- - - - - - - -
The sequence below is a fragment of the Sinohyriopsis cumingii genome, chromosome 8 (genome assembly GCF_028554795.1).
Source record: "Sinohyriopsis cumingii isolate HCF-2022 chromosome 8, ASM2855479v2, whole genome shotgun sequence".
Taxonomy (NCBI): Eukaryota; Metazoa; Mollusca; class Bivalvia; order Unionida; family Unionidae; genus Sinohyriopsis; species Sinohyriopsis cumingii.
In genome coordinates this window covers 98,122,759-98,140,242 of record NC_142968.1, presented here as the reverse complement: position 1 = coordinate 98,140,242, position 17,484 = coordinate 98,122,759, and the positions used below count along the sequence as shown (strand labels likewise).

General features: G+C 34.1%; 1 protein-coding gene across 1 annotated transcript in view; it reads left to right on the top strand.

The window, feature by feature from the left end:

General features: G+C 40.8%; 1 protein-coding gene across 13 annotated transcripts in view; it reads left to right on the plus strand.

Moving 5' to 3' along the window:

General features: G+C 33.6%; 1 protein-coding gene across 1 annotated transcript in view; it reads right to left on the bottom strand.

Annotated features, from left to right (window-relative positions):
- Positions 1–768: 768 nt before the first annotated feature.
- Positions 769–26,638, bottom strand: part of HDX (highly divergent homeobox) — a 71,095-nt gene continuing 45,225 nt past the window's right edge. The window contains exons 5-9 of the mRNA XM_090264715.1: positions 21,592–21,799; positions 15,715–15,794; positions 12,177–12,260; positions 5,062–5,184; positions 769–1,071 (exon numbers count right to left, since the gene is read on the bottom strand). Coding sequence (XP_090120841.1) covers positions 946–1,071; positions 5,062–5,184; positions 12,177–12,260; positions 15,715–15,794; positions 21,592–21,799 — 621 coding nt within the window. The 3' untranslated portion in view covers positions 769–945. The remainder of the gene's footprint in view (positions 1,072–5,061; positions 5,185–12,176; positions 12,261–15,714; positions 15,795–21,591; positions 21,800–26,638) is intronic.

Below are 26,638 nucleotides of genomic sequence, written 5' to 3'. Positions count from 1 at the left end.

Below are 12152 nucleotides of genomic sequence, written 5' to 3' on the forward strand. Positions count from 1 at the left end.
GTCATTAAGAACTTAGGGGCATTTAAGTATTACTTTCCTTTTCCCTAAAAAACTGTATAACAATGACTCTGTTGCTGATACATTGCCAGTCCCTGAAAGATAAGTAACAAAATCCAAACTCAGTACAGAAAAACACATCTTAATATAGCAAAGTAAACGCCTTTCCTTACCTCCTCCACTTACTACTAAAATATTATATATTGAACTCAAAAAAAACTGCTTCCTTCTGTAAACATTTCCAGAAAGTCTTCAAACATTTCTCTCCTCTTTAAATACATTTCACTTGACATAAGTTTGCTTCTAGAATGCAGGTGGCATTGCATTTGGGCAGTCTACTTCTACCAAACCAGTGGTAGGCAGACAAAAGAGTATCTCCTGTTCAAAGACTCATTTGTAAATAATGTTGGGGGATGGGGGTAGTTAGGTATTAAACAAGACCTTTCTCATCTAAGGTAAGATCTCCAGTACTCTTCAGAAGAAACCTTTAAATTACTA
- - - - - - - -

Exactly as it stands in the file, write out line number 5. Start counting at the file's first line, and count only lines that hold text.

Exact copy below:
General features: G+C 34.1%; 1 protein-coding gene across 1 annotated transcript in view; it reads left to right on the top strand.